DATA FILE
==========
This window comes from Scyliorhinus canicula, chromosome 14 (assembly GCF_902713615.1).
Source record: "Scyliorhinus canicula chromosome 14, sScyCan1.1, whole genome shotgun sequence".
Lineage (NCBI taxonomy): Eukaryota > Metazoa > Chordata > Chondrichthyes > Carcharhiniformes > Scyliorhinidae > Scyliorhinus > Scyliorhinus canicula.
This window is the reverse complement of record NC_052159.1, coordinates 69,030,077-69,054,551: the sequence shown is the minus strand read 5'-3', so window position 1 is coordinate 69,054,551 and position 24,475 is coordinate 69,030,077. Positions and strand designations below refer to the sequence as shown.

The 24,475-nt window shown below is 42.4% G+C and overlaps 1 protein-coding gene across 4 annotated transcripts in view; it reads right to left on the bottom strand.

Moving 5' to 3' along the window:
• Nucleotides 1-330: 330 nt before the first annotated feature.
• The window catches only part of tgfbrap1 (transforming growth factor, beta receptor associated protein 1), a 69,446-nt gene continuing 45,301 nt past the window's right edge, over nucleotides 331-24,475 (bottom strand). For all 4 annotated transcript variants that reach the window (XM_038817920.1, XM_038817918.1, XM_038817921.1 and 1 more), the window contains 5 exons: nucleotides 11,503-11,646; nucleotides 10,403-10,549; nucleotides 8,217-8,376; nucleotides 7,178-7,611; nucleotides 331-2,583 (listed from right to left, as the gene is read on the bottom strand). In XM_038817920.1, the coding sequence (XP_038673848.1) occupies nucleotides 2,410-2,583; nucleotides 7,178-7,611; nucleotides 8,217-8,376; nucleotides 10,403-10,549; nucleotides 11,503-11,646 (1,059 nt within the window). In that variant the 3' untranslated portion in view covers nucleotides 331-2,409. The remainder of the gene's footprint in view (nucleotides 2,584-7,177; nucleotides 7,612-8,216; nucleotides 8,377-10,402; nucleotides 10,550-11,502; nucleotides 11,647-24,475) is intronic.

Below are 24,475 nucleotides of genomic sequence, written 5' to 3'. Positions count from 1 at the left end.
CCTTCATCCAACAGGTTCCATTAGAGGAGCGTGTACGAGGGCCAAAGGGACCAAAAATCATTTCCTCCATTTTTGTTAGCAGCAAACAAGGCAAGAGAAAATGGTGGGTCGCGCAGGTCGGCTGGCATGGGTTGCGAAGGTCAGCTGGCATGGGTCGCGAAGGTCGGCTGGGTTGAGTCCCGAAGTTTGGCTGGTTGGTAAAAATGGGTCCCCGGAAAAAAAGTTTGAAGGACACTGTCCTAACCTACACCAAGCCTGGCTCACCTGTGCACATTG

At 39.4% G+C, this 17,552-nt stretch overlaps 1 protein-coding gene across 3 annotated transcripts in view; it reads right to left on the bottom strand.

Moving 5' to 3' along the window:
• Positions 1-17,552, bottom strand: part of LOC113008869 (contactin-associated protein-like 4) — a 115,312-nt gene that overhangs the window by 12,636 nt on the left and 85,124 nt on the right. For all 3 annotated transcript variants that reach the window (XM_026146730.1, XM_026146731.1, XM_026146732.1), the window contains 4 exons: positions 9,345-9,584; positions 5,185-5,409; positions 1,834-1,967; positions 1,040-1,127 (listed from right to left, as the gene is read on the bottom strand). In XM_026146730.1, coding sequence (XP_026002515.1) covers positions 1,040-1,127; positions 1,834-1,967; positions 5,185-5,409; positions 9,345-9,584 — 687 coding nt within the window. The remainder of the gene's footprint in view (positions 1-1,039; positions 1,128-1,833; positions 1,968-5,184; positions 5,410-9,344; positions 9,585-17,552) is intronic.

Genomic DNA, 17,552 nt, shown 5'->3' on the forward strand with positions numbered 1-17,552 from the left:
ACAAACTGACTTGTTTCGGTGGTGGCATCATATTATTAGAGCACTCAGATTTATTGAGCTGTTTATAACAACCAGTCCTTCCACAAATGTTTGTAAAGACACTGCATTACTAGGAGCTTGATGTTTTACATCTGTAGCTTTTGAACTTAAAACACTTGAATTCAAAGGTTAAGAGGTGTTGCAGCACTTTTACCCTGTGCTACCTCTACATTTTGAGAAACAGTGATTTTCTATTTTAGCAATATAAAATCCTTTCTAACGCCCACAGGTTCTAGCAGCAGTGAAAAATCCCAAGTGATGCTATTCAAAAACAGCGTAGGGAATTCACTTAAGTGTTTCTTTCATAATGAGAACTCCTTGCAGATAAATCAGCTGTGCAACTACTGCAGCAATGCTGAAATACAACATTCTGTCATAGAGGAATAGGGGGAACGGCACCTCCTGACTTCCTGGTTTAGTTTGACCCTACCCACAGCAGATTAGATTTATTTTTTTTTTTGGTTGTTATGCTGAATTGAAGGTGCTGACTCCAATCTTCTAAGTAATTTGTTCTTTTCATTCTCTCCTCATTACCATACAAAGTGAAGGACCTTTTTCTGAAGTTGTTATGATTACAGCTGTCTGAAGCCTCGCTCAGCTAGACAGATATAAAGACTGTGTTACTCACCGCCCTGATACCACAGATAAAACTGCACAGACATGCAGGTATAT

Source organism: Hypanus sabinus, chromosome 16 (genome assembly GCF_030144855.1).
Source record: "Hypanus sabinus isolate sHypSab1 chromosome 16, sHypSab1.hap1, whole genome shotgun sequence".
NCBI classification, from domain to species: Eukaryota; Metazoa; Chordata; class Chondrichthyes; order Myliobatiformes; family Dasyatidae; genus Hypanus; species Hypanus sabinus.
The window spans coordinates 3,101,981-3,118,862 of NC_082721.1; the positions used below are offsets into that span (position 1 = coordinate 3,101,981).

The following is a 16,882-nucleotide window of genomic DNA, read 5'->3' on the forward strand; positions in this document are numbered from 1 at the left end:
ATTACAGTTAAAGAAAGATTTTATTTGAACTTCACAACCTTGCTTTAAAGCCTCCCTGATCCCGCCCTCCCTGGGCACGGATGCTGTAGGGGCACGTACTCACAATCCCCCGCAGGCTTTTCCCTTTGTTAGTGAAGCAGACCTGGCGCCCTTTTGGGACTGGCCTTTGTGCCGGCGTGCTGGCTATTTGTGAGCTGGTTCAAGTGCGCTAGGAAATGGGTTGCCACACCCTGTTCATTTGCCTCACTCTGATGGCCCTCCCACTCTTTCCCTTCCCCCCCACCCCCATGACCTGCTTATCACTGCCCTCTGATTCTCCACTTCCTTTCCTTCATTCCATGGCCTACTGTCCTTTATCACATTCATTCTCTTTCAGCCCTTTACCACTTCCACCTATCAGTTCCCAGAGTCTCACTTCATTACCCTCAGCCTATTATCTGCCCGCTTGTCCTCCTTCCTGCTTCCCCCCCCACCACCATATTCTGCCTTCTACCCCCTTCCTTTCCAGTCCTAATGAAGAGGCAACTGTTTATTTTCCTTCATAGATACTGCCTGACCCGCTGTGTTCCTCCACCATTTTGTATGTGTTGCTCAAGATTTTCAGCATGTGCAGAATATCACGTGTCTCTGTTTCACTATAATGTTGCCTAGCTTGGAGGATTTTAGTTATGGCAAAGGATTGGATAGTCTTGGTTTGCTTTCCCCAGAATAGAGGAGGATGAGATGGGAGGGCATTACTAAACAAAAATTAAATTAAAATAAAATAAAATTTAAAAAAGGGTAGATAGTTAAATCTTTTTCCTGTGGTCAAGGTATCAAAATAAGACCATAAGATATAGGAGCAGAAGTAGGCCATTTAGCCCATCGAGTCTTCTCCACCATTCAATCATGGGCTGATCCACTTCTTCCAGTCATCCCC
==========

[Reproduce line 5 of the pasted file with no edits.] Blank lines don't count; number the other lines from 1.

The 24,475-nt window shown below is 42.4% G+C and overlaps 1 protein-coding gene across 4 annotated transcripts in view; it reads right to left on the bottom strand.